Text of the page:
- July 6, 2020
- Posted in LOCAL
Government plans to standardise land development fees payable by all mining firms to rural district councils (RDCs) to improve the ease of doing business, Mines and Mining Development Minister Winston Chitando has said.
Presently, individual RDCs have the prerogative to determine fees, which has resulted in huge discrepancies countrywide.
So wide have the discrepancies been that some local authorities are routinely accused of extorting, while others, who charge meagre fees, stand accused of aiding and abetting the unfair exploitation of local resources. Government, which seeks to drive economic growth by leveraging on the country’s huge mineral resources, is now considering standard and reasonable fees that benefit both miners and communities that live in mineral-rich areas.
“One of the issues that we would like to see addressed for all minerals is that you find that some rural district councils charge very little in terms of levies, some charge too much,” said Minister Chitando on the sidelines of a tour of a black granite mining venture in Mutawatawa (Mashonaland East) on Thursday.
“So what we would like is to have a standard rural district council levy across the country.
“Someone who is mining black granite here in Mutawatawa should be charged the same as someone mining the same mineral in Mutoko. Someone in gold mining in Mutoko should be charged the same as someone mining gold in Bubi,” he said.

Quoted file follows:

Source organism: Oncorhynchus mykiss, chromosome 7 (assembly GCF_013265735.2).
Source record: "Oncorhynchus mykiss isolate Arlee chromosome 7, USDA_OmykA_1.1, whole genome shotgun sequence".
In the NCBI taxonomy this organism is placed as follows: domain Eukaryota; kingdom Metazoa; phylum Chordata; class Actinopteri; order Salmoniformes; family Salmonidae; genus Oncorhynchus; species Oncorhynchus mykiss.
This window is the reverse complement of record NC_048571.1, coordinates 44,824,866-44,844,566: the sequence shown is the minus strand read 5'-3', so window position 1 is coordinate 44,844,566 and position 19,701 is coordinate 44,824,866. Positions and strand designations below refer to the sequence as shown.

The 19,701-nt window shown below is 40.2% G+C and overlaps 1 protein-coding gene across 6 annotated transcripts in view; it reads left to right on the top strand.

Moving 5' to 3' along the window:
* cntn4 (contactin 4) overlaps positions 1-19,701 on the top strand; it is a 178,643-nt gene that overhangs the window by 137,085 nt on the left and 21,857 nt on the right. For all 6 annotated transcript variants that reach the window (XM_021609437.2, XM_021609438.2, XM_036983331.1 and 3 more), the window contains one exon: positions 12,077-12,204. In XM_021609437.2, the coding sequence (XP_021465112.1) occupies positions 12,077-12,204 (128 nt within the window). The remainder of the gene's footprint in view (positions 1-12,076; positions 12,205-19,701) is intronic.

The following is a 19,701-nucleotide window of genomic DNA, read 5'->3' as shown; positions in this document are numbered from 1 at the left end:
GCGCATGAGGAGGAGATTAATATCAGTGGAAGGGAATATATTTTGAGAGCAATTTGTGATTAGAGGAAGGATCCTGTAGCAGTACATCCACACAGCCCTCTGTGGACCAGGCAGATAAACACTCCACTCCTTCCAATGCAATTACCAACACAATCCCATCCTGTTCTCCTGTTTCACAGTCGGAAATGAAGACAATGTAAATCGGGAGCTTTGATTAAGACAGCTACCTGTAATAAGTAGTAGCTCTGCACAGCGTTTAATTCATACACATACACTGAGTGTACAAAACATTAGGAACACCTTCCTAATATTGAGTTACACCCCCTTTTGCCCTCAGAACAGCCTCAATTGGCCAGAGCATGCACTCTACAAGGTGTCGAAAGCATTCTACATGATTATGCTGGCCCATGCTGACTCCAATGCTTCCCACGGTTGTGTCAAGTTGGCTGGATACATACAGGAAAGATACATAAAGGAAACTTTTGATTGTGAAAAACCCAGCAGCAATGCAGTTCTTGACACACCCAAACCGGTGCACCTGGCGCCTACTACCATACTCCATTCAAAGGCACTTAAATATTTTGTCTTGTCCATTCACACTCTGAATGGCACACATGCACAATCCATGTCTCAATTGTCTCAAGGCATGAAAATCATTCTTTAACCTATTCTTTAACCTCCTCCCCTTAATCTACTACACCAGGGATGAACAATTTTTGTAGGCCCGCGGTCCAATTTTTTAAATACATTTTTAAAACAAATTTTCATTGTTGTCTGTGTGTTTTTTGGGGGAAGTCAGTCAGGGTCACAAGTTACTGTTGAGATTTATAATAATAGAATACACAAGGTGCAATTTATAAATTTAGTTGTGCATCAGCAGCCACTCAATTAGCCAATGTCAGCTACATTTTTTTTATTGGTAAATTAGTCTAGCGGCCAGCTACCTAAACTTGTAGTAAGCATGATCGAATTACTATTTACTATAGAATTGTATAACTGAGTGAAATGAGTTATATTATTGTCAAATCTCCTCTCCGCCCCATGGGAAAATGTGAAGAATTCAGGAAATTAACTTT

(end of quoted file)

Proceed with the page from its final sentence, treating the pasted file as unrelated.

Discussions on the new fees are underway. Chamber of Mines of Zimbabwe president, Ms Elizabeth Nerwande, said Government’s intention was noble and welcome.
“The intention by Government to standardise the land development levy across RDCs is a welcome development and well supported by the Chamber of Mines,” she said.
“As we rearrange ourselves to remain in business and relevant to our operations, it is important to balance between return on our investments and benefit to the nation in a win-win situation.”
Zimbabwe Miners Federation (ZMF) president, Ms Henrietta Rushwaya, said the move dovetails with what the federation has been pushing for.
“This is what we have been clamouring for since we came into (ZMF) office,” said Ms Rushwaya.
“Land, whether in Shurugwi under Tongogara RDC or in Mt Darwin under Pfura RDC, is still State land, but some RDCs were taking advantage of the miners, especially chrome miners, and would invoice them up to US$80 000. It is our view that RDCs were targeting companies that they thought were viable and demand payments which were not even gazetted . . . Mutare RDC and Gwanda are examples (of local authorities) that have been charging well, while Ngezi, Mzingwane and Pfura have been unfriendly to the miners,” she said.
Mining is key to the country’s aspirations to achieve an upper-middle-income economy by 2030. The industry has been given a target to grow its exports from US$2,7 billion in 2017 to US$12 billion by 2023. herald